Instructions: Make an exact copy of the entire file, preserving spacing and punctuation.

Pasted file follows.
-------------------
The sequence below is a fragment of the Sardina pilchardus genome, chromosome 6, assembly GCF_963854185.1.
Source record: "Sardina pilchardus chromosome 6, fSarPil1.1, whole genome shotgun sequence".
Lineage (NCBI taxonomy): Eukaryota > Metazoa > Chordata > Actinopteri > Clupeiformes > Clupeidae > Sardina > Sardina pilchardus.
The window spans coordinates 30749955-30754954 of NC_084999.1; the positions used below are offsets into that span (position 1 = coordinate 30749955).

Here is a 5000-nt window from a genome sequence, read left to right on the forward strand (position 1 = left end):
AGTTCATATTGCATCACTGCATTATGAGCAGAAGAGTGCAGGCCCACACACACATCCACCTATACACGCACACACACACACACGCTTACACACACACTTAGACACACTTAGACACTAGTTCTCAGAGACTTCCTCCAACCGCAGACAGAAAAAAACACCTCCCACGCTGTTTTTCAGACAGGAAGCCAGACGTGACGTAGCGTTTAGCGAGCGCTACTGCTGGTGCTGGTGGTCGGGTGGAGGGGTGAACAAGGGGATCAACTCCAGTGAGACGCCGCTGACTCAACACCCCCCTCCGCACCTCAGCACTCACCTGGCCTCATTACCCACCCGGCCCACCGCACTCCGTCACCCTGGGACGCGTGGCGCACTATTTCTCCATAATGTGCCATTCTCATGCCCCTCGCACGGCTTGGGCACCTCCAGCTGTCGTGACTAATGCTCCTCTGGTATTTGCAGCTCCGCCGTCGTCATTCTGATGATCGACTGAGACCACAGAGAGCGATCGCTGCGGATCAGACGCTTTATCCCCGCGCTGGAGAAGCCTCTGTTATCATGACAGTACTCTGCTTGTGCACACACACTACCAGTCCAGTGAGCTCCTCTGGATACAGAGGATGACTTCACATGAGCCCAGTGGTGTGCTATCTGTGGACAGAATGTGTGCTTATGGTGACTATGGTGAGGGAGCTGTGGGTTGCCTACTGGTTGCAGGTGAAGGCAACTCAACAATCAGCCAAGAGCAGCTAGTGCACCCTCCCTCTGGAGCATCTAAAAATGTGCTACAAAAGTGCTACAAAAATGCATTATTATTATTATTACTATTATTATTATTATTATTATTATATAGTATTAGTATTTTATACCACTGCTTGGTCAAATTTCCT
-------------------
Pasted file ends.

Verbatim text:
The sequence below is a fragment of the Sardina pilchardus genome, chromosome 6, assembly GCF_963854185.1.
Source record: "Sardina pilchardus chromosome 6, fSarPil1.1, whole genome shotgun sequence".
Lineage (NCBI taxonomy): Eukaryota > Metazoa > Chordata > Actinopteri > Clupeiformes > Clupeidae > Sardina > Sardina pilchardus.
The window spans coordinates 30749955-30754954 of NC_084999.1; the positions used below are offsets into that span (position 1 = coordinate 30749955).

Here is a 5000-nt window from a genome sequence, read left to right on the forward strand (position 1 = left end):
AGTTCATATTGCATCACTGCATTATGAGCAGAAGAGTGCAGGCCCACACACACATCCACCTATACACGCACACACACACACACGCTTACACACACACTTAGACACACTTAGACACTAGTTCTCAGAGACTTCCTCCAACCGCAGACAGAAAAAAACACCTCCCACGCTGTTTTTCAGACAGGAAGCCAGACGTGACGTAGCGTTTAGCGAGCGCTACTGCTGGTGCTGGTGGTCGGGTGGAGGGGTGAACAAGGGGATCAACTCCAGTGAGACGCCGCTGACTCAACACCCCCCTCCGCACCTCAGCACTCACCTGGCCTCATTACCCACCCGGCCCACCGCACTCCGTCACCCTGGGACGCGTGGCGCACTATTTCTCCATAATGTGCCATTCTCATGCCCCTCGCACGGCTTGGGCACCTCCAGCTGTCGTGACTAATGCTCCTCTGGTATTTGCAGCTCCGCCGTCGTCATTCTGATGATCGACTGAGACCACAGAGAGCGATCGCTGCGGATCAGACGCTTTATCCCCGCGCTGGAGAAGCCTCTGTTATCATGACAGTACTCTGCTTGTGCACACACACTACCAGTCCAGTGAGCTCCTCTGGATACAGAGGATGACTTCACATGAGCCCAGTGGTGTGCTATCTGTGGACAGAATGTGTGCTTATGGTGACTATGGTGAGGGAGCTGTGGGTTGCCTACTGGTTGCAGGTGAAGGCAACTCAACAATCAGCCAAGAGCAGCTAGTGCACCCTCCCTCTGGAGCATCTAAAAATGTGCTACAAAAGTGCTACAAAAATGCATTATTATTATTATTACTATTATTATTATTATTATTATTATATAGTATTAGTATTTTATACCACTGCTTGGTCAAATTTCCT